The company appeared to be prepared to handle about 2,000 customers a day. However, there was a hitch. The company said that some telephone purchasers had not yet been activated. Store clerks said that the company has run out of the SIM cards that are used in the cell telephones so it could not distribute all the lines that it had.

The lines in the marketplace this week are from persons who did not pay their bills. Some 300,000 new lines will become available later this year if phone company plans are accurate. But this requires installation of more circuits.
long telephone lines
A.M. Costa Rica/José Pablo Ramírez Vindas
Cell phone hopefuls line up at a local store



Professional Directory
A.M. Costa Rica's professional directory is where business people who wish to reach the English-speaking community may invite responses. If you are interested in being represented here, please contact the editor.

Physicians and surgeons

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gastroenterologist and digestive tract expert
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The most up-to-date diagnostic equipment
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3106-xxxxxx

Accountants

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• Accounting for US and International Financial Reporting


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E-mail: info@immigrationexperts.co.cr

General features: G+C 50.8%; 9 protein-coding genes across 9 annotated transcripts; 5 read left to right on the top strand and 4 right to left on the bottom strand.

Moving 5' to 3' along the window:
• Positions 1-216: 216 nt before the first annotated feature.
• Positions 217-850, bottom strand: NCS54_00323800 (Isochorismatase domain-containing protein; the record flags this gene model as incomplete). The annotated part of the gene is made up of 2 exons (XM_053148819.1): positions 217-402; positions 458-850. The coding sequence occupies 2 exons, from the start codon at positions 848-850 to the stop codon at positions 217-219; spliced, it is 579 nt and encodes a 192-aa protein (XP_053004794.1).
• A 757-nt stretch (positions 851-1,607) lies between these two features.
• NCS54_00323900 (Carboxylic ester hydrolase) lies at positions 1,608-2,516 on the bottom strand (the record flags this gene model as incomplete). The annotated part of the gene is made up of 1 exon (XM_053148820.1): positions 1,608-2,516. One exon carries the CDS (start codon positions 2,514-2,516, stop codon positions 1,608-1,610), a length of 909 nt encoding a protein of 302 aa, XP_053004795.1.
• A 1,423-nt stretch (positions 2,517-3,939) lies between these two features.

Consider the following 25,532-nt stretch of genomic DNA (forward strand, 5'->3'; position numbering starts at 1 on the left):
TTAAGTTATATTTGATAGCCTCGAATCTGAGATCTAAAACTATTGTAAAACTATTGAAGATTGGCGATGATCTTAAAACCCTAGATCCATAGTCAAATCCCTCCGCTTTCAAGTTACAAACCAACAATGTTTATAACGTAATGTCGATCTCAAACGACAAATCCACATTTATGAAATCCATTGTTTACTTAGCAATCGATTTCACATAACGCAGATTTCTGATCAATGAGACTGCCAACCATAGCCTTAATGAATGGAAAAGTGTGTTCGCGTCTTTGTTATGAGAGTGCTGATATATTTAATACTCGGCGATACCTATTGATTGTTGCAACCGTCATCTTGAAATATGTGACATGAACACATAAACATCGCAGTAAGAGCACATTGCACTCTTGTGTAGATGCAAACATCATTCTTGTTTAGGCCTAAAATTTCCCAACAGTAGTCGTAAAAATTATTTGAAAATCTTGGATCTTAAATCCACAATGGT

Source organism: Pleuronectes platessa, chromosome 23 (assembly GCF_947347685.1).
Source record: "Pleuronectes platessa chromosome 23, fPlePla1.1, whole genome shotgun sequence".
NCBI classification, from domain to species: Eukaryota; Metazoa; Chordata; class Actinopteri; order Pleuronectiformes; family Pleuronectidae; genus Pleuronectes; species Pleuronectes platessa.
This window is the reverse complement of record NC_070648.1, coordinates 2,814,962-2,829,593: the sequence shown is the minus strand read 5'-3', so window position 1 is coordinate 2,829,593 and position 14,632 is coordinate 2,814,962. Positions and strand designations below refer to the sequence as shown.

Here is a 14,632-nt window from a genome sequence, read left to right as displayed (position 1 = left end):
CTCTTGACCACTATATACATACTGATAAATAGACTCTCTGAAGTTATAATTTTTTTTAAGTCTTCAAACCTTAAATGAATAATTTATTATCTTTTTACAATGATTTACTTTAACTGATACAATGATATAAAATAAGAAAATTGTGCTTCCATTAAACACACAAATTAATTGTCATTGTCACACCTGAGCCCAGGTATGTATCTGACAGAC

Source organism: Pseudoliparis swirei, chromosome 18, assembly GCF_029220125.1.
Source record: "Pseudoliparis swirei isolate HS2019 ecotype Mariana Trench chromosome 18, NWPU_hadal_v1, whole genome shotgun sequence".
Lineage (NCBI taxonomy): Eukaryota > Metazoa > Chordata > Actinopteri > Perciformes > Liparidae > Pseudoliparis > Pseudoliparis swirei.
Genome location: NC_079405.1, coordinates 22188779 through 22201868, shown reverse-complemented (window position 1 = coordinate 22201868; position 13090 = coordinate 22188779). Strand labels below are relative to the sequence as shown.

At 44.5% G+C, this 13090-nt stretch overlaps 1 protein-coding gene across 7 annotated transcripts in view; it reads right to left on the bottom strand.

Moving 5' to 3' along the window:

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Guards to keep tight rein
at Owaldo Villalobos verdict


By the A.M. Costa Rica staff

Judicial security officials will be ready for action this afternoon if a guilty verdict is handed down in the Oswaldo Villalobos trial.

The decision is to be announced at 3 p.m., but guards for weeks during the trial have been asking questions about and have been keeping an eye on investors who gave their money to the brother Luis Enrique Villalobos. They suggested they expected some kind of protest in the event of a guilty verdict.

This is not the first time that security officials were concerned about the investors who lost their money when the Villalobos Brothers operation closed up Oct. 14, 2002. Then-president Abel Pacheco called the investors fools in a Chicago Tribune interview, and Casa Presidencial launched an investigation to see if any of the investors represented a physical threat against the president.